While Picture Telephone is a purely cooperative game, Drawception has some competitive aspects, since players earn points when other players vote for their panel. Once the game has reached its pre-designated panel limit (typically 12 or 15 panels at present), the participants, and often other players, read through the game and have the opportunity to click a little upward-pointing thumb symbol on any panel that they want to give points to. Such voting is anonymous and has no direct benefit to the player, except that it lets them express approval and have some influence on what is considered "good" in the Drawception culture.

Many of the drawings from my first night earned zero points, but some earned a few, like my depiction of the description "Rubber ducky, you're the one":

The next morning, enough of the games that I had played in had finished that I had earned the privilege to start my own first game. This is how it turned out:

I was hooked.

This went on to become the top game for the day (where top games are determined by how many people "favorite" it).

As I got better at the game, technical aspects of the game were also being improved. Bugs that slowed down the drawing process and made the results look worse were fixed. Previously you could accidentally paint over minutes of detailed work with one false swing of the cursor; a new Undo button rectified this, expanding the horizon of what could be drawn in ten minutes. Sites of this kind are frequently plagued by trolls who draw offensive panels and try to disrupt games, and one of the biggest successes of the Drawception developer has been implementing a system that mostly negates the effects of such trolling by filtering out or hiding such panels (though there is still enough potentially objectionable material that does not get flagged by the community that children and the easily offended should still not play).

There was a satisfaction that came with contributing panels to ten or twelve games in a night: it felt like an investment because I knew that the next day, I would be getting some funny or entertaining finished games as a result.

One of the highs that I got from playing Drawception was the feeling that, within that small drawing box, I could draw anything. Not just anything that might appear as a Drawception description, but anything that I could conceive of.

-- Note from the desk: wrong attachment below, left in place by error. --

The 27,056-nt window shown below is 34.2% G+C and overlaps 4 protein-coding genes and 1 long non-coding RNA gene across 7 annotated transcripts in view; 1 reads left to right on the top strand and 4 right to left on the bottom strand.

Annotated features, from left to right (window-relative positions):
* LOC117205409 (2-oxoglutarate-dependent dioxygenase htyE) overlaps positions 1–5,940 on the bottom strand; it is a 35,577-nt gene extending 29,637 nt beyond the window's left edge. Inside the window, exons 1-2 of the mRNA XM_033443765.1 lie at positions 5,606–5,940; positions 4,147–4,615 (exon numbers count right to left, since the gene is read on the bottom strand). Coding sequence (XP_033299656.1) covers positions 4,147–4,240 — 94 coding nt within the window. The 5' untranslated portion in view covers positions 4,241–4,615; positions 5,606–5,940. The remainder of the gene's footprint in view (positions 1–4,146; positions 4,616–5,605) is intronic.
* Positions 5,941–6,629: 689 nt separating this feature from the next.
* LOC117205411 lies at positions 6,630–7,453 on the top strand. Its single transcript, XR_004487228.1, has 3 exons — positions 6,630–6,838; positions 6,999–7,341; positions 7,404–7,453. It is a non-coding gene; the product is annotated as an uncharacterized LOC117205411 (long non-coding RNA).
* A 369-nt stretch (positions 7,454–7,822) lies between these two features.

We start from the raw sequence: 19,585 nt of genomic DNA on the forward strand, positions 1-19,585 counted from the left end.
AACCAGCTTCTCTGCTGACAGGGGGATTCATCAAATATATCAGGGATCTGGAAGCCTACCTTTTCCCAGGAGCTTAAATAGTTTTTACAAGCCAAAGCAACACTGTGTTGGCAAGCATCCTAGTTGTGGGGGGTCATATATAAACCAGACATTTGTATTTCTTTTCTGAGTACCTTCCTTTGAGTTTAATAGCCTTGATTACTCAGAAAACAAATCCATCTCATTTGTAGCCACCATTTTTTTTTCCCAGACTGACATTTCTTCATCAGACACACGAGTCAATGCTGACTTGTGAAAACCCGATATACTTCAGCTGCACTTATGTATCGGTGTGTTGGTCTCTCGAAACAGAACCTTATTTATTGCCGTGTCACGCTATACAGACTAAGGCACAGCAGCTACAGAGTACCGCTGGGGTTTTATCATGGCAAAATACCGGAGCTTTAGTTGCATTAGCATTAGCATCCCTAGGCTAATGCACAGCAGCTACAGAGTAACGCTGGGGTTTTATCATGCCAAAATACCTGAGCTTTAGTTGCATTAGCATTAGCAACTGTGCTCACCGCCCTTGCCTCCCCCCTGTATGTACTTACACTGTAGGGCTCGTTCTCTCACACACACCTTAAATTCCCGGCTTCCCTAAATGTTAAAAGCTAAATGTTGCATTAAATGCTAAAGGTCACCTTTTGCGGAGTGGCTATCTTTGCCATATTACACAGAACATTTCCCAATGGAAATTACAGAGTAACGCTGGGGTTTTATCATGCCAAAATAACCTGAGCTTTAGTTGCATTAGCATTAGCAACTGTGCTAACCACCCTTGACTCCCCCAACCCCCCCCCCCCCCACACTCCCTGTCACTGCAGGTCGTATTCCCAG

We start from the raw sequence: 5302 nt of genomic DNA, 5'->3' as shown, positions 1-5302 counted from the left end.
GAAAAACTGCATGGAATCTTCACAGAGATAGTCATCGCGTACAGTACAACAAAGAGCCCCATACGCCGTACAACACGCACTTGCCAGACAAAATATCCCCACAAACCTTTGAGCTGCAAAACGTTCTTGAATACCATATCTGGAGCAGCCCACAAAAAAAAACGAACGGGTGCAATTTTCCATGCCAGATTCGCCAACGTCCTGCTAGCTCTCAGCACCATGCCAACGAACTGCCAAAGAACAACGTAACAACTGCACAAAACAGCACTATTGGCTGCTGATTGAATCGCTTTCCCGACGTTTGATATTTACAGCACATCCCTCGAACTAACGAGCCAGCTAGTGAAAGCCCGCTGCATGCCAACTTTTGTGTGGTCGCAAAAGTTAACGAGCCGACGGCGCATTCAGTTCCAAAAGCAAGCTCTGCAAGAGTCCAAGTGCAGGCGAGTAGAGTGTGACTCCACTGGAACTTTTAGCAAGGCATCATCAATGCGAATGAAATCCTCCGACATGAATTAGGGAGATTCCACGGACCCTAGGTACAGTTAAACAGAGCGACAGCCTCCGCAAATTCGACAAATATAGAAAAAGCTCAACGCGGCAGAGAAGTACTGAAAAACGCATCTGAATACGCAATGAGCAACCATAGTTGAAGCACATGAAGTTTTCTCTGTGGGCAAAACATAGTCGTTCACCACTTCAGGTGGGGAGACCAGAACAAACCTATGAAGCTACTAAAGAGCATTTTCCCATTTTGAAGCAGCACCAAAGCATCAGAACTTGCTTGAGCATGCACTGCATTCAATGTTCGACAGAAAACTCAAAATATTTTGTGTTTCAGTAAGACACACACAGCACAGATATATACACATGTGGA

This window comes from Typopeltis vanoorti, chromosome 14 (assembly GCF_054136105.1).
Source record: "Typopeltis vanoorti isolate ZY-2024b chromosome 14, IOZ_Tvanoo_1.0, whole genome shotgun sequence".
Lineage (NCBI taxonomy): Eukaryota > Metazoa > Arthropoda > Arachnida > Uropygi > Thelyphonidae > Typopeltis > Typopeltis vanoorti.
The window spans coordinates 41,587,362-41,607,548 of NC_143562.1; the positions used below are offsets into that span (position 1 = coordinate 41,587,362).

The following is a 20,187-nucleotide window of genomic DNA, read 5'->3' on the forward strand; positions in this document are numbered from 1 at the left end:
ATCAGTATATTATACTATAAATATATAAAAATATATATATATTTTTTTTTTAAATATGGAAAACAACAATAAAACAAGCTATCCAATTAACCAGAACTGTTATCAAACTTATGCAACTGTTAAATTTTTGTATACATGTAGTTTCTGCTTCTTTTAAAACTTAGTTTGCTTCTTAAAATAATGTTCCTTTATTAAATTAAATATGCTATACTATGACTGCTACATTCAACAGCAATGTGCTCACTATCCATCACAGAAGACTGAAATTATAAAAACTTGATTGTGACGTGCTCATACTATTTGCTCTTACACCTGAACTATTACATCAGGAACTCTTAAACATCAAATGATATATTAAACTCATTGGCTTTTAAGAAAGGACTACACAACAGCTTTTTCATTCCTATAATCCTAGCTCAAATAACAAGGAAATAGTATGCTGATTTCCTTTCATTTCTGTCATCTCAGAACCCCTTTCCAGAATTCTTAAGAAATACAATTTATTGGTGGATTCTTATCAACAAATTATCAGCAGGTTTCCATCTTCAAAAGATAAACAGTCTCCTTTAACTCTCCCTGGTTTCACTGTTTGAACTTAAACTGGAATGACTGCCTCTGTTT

The feeling of possibility led me to experiments such as starting games with a particular phrase, just to see what one person's imagination and drawing skill could do with it. If that first drawing then spawned a great game, I viewed it merely as a bonus. When I spotted this kind of description in the pool of possible drawing prompts (and yes, it is possible to develop a sense for which descriptions are the initial descriptions for a game), if I felt that I could do the description justice, I found it satisfying to produce for the game creator a drawing that would make them happy. So, for instance, when I encountered the description "Richard Feynman plays the bongos", I realized that since I knew who Feynman was, I might be the best person playing at that moment to attempt to give it a shot. I found a Google Images result showing Feynman playing bongos to use as a guide and did my best to convey it, but as time was running out, I notice that it was not sufficiently obvious who the bongo player was supposed to be. Then, in a moment of inspiration, I realized that he should be thinking about physics while playing (as this seemed like a very Feynmanesque thing to do), so I drew a thought bubble and put a Feynman diagram inside it.

That my Feynman was subsequently mistaken for Elvis did not bother me. The player who had started the game was pleased and left me a positive comment, which made me smile.

At the peak of my Drawception addiction, I wondered how long it would go on and imagined that it could be part of my daily life indefinitely.

As I become habituated to the initial wonder of Drawception, many of the next hundred games began to seem pedestrian. The games where the same picture and phrase got repeated for most of the 12 or 15 panels, with artwork that was not particularly striking, became old after a while. I yearned for more novelty.

The more common a reference or idea is, the more likely it is for the person writing or drawing the next panel to correctly interpret it. Consequently, it is generally the most widely known references and characters that manage to propagate without distortion across multiple panels. This leads to the majority of games involving pop culture references or Internet "memes" at some point. If you play enough Drawception, you will likely see a lot of whoever the popular characters are at the moment (Batman or Spider-Man or Worf) and you will learn to identify others (such as Trogdor and Nyan Cat and Chthulu and various anime characters).

From this active tide pool of Internet culture emerged a new lifeform: Trouble Muffin. It started out as an in-joke between two friends who played Drawception and created games about someone named "Trouble Muffin". Soon, other players wanted to participate. Trouble Muffin evolved into a muffin with an eye patch and a tough-guy persona. Those who did not recognize him when playing Drawception typically described him as a cupcake or a pirate muffin, but as his fame grew, he became an icon of Drawception. At the peak of his popularity, most of the top games were about Trouble Muffin and his many adventures.